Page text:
Magnesium oxide was historically known as magnesia alba (literally, the white mineral from Magnesia), to differentiate it from magnesia negra, a black mineral containing what is now known as manganese.
In medicine, magnesium oxide is used for relief of heartburn and sore stomach, as an antacid, magnesium supplement, and as a short-term laxative. It is also used to improve symptoms of indigestion. Side effects of magnesium oxide may include nausea and cramping. In quantities sufficient to obtain a laxative effect, side effects of long-term use include enteroliths resulting in bowel obstruction.
Sodium acetate, CH3COONa, also abbreviated NaOAc, also sodium ethanoate, is the sodium salt of acetic acid. This colourless salt has a wide range of uses.
Sodium acetate may be added to foods as a seasoning. It may be used in the form of sodium diacetate — a 1:1 complex of sodium acetate and acetic acid, given the E-number E262. A frequent use of this form is in salt and vinegar chips in the United States. Many US brands, including national manufacturer Frito-Lay, sell “salt and vinegar flavoured” chips that use this chemical, with lactose and smaller percentages of other chemicals, in lieu of a real salt and vinegar preparation.
Ascorbic acid is a naturally occurring organic compound with antioxidant properties. It is a white solid, but impure samples can appear yellowish. It dissolves well in water to give mildly acidic solutions. Ascorbic acid is one form (“vitamer“) of vitamin C. It was originally called L-hexuronic acid, but when it was found to have vitamin C activity in animals (“vitamin C” being defined as a vitamin activity, not then a specific substance), the suggestion was made to rename L-hexuronic acid. The new name for L-hexuronic acid is derived from a- (meaning “no”) and scorbutus (scurvy), the disease caused by a deficiency of vitamin C. Because it is derived from glucose, many animals are able to produce it, but humans require it as part of their nutrition. Other vertebrates lacking the ability to produce ascorbic acid include other primates, guinea pigs, teleost fishes, bats, and birds, all of which require it as a dietary micronutrient (that is, a vitamin).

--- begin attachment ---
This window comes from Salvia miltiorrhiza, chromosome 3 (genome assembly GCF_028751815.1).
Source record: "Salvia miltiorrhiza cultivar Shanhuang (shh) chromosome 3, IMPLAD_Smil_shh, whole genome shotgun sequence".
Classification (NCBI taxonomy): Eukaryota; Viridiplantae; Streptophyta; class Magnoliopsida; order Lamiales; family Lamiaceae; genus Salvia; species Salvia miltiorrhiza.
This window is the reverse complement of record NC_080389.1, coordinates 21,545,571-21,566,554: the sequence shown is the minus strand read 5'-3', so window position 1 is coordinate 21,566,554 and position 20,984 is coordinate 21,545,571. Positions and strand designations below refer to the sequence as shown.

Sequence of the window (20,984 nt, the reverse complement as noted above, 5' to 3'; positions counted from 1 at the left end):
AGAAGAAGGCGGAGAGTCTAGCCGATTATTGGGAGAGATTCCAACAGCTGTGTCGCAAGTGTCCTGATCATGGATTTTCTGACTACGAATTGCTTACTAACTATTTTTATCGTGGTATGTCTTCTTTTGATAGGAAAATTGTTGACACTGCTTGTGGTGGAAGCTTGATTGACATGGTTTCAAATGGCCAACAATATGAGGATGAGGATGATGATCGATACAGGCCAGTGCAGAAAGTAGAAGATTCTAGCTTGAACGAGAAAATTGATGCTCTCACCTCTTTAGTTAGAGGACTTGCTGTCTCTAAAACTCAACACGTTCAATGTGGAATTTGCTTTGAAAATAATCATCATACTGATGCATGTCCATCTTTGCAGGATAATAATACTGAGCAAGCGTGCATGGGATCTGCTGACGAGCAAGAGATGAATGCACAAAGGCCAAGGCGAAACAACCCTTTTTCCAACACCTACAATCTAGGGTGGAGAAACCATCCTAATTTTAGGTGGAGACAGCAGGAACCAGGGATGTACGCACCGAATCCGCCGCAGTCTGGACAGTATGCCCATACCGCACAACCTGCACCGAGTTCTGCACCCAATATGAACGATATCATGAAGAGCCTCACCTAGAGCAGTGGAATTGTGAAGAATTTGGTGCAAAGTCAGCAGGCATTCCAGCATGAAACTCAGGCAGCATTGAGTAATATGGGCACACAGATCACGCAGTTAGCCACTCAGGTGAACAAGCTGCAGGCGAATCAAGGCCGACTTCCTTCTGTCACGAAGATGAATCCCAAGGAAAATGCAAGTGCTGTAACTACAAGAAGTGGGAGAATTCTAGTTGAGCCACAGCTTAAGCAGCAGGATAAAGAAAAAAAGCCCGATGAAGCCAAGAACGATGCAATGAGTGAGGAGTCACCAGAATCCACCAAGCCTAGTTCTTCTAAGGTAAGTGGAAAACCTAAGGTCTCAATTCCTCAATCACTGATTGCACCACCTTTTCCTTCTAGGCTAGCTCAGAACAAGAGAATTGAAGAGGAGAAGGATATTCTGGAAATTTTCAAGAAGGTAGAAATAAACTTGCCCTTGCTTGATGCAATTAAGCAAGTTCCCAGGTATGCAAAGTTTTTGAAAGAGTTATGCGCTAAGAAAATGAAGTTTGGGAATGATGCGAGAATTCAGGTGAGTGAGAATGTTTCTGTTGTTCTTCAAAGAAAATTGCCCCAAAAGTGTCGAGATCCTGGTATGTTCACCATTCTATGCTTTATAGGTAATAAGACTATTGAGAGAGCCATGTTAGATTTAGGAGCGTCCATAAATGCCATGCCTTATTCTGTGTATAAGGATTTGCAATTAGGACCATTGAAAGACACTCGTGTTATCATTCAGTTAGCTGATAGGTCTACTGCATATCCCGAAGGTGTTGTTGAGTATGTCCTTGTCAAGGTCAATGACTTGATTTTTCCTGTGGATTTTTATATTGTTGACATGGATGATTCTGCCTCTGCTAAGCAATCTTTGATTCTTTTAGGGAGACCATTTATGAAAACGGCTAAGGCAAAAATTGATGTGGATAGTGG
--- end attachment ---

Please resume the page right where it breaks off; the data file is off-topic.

Chemically, there exists a D-ascorbic acid which does not occur in nature. It may be synthesized artificially. It has identical antioxidant properties to L-ascorbic acid, yet has far less vitamin C activity (although not quite zero). This fact is taken as evidence that the antioxidant properties of ascorbic acid are only a small part of its effective vitamin activity. Specifically, L-ascorbate is known to participate in many specific enzyme reactions which require the correct epimer (L-ascorbate and not D-ascorbate).
Ascorbic acid and its sodium, potassium, and calcium salts are commonly used as antioxidantfood additives. These compounds are water-soluble and thus cannot protect fats from oxidation: For this purpose, the fat-solubleesters of ascorbic acid with long-chain fatty acids (ascorbyl palmitate or ascorbyl stearate) can be used as food antioxidants. Eighty percent of the world’s supply of ascorbic acid is produced in China.
The relevant European food additive E numbers are
It creates volatile compounds when mixed with glucose and amino acids in 90 Celsius.
It is a cofactor in tyrosineoxidation.
Acesulfame potassium (ay-see-SUHL-faym) is a calorie-free artificial sweetener, also known as Acesulfame K or Ace K (K being the symbol for potassium), and marketed under the trade names Sunett and Sweet One. In the European Union, it is known under the E number (additive code) E950. It was discovered accidentally in 1967 by German chemist Karl Clauss at Hoechst AG (now Nutrinova). In chemical structure, acesulfame potassium is the potassium salt of 6-methyl-1,2,3-oxathiazine-4(3H)-one 2,2-dioxide. It is a white crystalline powder with molecular formula C4H4KNO4S and a molecular weight of 201.24 g/mol.
Acesulfame K is 200 times sweeter than sucrose (table sugar), as sweet as aspartame, about 2/3 as sweet as saccharin, and 1/3 as sweet as sucralose. Like saccharin, it has a slightly bitter aftertaste, especially at high concentrations. Kraft Foods has patented the use of sodium ferulate to mask acesulfame’s aftertaste. Acesulfame K is often blended with other sweeteners (usually sucralose or aspartame). These blends are reputed to give a more sugar-like taste whereby each sweetener masks the other’s aftertaste, and/or exhibits a synergistic effect by which the blend is sweeter than its components.
Unlike aspartame, acesulfame K is stable under heat, even under moderately acidic or basic conditions, allowing it to be used in baking, or in products that require a long shelf life. In carbonated drinks, it is almost always used in conjunction with another sweetener, such as aspartame or sucralose. It is also used as a sweetener in protein shakes and pharmaceutical products, especially chewable and liquid medications, where it can make the active ingredients more palatable.
As with other artificial sweeteners, there is concern over the safety of acesulfame potassium. Although studies of these sweeteners show varying and controversial degrees of dietary safety, the United States Food and Drug Administration (US FDA) has approved their general use. Critics say acesulfame potassium has not been studied adequately and may be carcinogenic, although these claims have been dismissed by the US FDA and by equivalent authorities in the European Union.